Thomas Cranmer, Archbishop of Canterbury

On this day in history, 21st March 1556, Archbishop Thomas Cranmer was executed, he was burnt at the stake as a herectic, one of the Protestant martyrs of Mary I’s reign and one of the three famous “Oxford Martyrs”.

This article has been split into two parts – The Life of Archbishop Thomas Cranmer and the Execution of Thomas Cranmer.

Archbishop Thomas Cranmer Bio

Born: 2nd July 1489 in Aslockton, Nottinghamshire, England.

Died: 21st March 1556, executed at Oxford by being burnt to death. Cranmer was one of the Oxford Martyrs along with Bishops Hugh Latimer and Nicholas Ridley who were burnt at the stake in Oxford on the 16th October 1555. The burnings took place to the north of the city of Oxford where the present Broad Street is now located.

Memorial: A cross-shaped cobbled area just outside the front of Oxford’s Balliol College marks the spot where the Oxford Martyrs were burnt at the stake and the Martyrs’ Memorial located at the southern end of St Giles’, at the intersection with Beaumont Street and Magdalen Street, commemorates the deaths of Cranmer, Latimer and Ridley. It was designed in 1838 and was completed in 1843, and is a spire with statues of the three men who died. The inscription on the memorial reads:-

“To the Glory of God, and in grateful commemoration of His servants, Thomas Cranmer, Nicholas Ridley, Hugh Latimer, Prelates of the Church of England, who near this spot yielded their bodies to be burned, bearing witness to the sacred truths which they had affirmed and maintained against the errors of the Church of Rome, and rejoicing that to them it was given not only to believe in Christ, but also to suffer for His sake; this monument was erected by public subscription in the year of our Lord God, MDCCCXLI”.

Thomas Cranmer by Gerlach Flicke

Family Background: Thomas Cranmer was the son of Thomas Cranmer and his wife Agnes (nee Hatfield). He had an older brother, John, and a younger brother, Edmund.

Education: When Cranmer was 14, after the death of his father, he went to Jesus College, Cambridge, where he studied for a Bachelor of Arts degree, which took him 8 years. His degree consisted of logic, philosophy and classical literature, and he followed it with a Masters degree studying the humanists. After obtaining his Masters degree in 1515 he was elected to a Fellowship of Jesus College.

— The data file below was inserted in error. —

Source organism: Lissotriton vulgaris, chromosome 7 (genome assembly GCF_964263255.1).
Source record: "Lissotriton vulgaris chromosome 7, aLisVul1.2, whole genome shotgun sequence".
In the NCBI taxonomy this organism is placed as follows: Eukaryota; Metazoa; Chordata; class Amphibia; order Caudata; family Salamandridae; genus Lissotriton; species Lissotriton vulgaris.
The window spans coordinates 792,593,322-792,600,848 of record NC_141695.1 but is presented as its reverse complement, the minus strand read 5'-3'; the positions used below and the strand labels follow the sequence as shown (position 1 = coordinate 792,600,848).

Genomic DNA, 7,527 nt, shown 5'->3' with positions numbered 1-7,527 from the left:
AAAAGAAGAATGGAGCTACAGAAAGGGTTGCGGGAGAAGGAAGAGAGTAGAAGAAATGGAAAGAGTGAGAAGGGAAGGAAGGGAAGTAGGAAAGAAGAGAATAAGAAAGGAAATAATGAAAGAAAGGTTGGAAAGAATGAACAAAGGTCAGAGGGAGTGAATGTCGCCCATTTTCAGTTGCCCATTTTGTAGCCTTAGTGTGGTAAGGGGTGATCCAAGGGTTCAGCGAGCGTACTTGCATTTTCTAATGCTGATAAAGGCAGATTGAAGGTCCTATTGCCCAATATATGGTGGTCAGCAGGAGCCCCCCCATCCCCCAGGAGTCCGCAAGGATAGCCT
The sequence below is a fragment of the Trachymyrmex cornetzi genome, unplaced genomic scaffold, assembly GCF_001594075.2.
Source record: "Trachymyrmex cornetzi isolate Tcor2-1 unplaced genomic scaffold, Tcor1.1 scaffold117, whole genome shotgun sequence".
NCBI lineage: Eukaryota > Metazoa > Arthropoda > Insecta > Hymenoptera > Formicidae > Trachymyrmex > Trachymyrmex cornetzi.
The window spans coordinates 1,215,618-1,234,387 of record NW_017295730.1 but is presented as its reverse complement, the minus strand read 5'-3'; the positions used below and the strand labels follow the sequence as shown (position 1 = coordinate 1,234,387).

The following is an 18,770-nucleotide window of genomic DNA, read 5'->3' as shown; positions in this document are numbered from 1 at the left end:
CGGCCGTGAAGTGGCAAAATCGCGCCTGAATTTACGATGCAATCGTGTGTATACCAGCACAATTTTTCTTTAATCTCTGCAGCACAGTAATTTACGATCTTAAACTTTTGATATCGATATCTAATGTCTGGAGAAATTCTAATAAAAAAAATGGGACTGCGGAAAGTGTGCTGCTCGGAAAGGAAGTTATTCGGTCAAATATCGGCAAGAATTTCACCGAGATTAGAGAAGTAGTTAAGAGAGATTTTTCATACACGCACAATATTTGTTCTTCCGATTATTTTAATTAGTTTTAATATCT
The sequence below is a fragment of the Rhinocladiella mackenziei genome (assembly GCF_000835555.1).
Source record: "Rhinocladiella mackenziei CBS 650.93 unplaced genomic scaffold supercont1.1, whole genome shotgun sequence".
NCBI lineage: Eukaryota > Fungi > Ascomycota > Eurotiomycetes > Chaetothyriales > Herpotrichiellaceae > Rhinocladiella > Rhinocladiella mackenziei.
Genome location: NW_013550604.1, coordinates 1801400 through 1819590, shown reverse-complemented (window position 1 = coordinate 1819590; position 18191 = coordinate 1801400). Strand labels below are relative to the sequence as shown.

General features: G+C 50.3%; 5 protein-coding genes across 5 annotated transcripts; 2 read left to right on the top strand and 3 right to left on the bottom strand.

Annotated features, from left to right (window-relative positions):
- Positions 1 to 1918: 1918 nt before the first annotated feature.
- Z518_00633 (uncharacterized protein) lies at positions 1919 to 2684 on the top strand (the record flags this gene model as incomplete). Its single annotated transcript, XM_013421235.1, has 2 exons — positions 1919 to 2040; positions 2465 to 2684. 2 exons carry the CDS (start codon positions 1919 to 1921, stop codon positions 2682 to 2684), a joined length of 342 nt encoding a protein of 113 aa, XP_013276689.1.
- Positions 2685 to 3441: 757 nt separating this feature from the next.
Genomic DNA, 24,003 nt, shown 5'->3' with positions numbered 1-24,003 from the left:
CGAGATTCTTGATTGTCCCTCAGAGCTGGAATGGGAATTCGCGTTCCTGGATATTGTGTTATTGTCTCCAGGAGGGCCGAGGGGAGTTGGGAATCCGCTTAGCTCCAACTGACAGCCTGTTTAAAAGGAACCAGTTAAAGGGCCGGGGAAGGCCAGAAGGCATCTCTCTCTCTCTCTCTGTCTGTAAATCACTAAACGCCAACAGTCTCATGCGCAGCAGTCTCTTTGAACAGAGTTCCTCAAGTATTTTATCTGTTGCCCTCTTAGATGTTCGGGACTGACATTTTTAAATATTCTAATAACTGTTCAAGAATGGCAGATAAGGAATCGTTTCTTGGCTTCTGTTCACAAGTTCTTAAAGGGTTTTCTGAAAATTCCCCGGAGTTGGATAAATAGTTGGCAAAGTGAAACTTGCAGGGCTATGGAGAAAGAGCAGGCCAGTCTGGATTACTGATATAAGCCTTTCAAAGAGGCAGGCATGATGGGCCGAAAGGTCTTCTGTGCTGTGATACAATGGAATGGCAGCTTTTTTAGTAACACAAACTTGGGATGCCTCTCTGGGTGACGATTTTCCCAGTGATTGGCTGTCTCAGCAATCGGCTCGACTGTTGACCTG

Marriage: Cranmer married his wife Joan after completing his Masters degree and was forced to relinquish his fellowship, due to his marriage. He therefore became a reader at one of the other Cambridge colleges. Sadly, Joan died in childbirth.

Cranmer met and married his second wife, Marguerite, in July 1532 when he was working as ambassador to Charles V, Holy Roman Emperor. Cranmer was friends with Marguerite’s uncle (by marriage), Andreas Osiander, a Nuremberg reformer. Although Cranmer was a priest, he did not take Marguerite as his mistress, instead he decided to set aside his vow of celibacy and marry her.

Early Career: After the death of Joan, Jesus College reinstated Cranmer as a Fellow and Cranmer began studying theology at the college. In 1520 he went into holy orders and in 1526 he was awarded a Doctorate of Divinity.
From 1527, as a reputable university scholar, Thomas Cranmer was involved in assisting with the proceedings to get Henry VIII’s first marriage to Catherine of Aragon annulled and it was he who suggested to Edward Foxe and Stephen Gardiner, in 1529, that they should canvass the opinions of university theologians throughout Europe, rather than just relying on a legal case in Rome. The King liked the plan and Cranmer was chosen as a member of the team to gather these opinions. Under Edward Foxe, the team at Rome produced the Collectanea Satis Copiosa (“The Sufficiently Abundant Collections”) and The Determinations, which supported, both historically and theologically, the idea that Henry VIII as king exercised supreme jurisdiction within his realm.